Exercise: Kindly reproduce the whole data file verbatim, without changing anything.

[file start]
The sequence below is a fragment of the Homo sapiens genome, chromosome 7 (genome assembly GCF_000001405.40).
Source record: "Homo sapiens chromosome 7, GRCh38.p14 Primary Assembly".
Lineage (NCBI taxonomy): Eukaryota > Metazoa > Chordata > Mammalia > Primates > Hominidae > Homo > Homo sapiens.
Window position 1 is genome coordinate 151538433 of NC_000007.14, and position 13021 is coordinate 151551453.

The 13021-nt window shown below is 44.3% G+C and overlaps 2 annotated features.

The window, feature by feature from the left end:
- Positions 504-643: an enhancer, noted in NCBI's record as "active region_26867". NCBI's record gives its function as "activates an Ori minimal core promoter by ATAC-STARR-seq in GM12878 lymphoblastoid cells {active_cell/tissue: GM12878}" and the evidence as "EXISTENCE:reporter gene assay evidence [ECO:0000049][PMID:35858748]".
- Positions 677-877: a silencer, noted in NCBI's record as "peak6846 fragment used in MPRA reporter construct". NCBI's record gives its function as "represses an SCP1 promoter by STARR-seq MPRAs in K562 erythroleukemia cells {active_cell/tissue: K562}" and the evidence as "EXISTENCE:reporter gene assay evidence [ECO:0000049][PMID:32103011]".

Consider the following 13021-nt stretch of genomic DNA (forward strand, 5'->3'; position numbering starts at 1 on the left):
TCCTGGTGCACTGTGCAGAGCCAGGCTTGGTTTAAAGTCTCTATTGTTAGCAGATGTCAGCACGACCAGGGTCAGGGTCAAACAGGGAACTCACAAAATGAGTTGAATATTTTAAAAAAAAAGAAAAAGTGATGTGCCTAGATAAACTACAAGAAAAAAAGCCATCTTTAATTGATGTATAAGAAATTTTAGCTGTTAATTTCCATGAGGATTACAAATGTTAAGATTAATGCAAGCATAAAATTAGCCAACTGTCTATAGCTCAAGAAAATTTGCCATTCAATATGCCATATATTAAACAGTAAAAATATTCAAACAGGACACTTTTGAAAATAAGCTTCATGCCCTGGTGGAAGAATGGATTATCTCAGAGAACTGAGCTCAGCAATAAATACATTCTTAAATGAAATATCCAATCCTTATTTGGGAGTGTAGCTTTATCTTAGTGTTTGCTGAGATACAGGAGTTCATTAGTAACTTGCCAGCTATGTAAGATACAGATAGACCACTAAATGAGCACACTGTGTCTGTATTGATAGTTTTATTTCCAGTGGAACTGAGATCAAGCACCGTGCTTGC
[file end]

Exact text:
The sequence below is a fragment of the Homo sapiens genome, chromosome 7 (genome assembly GCF_000001405.40).
Source record: "Homo sapiens chromosome 7, GRCh38.p14 Primary Assembly".
Lineage (NCBI taxonomy): Eukaryota > Metazoa > Chordata > Mammalia > Primates > Hominidae > Homo > Homo sapiens.
Window position 1 is genome coordinate 151538433 of NC_000007.14, and position 13021 is coordinate 151551453.

The 13021-nt window shown below is 44.3% G+C and overlaps 2 annotated features.

The window, feature by feature from the left end:
- Positions 504-643: an enhancer, noted in NCBI's record as "active region_26867". NCBI's record gives its function as "activates an Ori minimal core promoter by ATAC-STARR-seq in GM12878 lymphoblastoid cells {active_cell/tissue: GM12878}" and the evidence as "EXISTENCE:reporter gene assay evidence [ECO:0000049][PMID:35858748]".
- Positions 677-877: a silencer, noted in NCBI's record as "peak6846 fragment used in MPRA reporter construct". NCBI's record gives its function as "represses an SCP1 promoter by STARR-seq MPRAs in K562 erythroleukemia cells {active_cell/tissue: K562}" and the evidence as "EXISTENCE:reporter gene assay evidence [ECO:0000049][PMID:32103011]".

Consider the following 13021-nt stretch of genomic DNA (forward strand, 5'->3'; position numbering starts at 1 on the left):
TCCTGGTGCACTGTGCAGAGCCAGGCTTGGTTTAAAGTCTCTATTGTTAGCAGATGTCAGCACGACCAGGGTCAGGGTCAAACAGGGAACTCACAAAATGAGTTGAATATTTTAAAAAAAAAGAAAAAGTGATGTGCCTAGATAAACTACAAGAAAAAAAGCCATCTTTAATTGATGTATAAGAAATTTTAGCTGTTAATTTCCATGAGGATTACAAATGTTAAGATTAATGCAAGCATAAAATTAGCCAACTGTCTATAGCTCAAGAAAATTTGCCATTCAATATGCCATATATTAAACAGTAAAAATATTCAAACAGGACACTTTTGAAAATAAGCTTCATGCCCTGGTGGAAGAATGGATTATCTCAGAGAACTGAGCTCAGCAATAAATACATTCTTAAATGAAATATCCAATCCTTATTTGGGAGTGTAGCTTTATCTTAGTGTTTGCTGAGATACAGGAGTTCATTAGTAACTTGCCAGCTATGTAAGATACAGATAGACCACTAAATGAGCACACTGTGTCTGTATTGATAGTTTTATTTCCAGTGGAACTGAGATCAAGCACCGTGCTTGC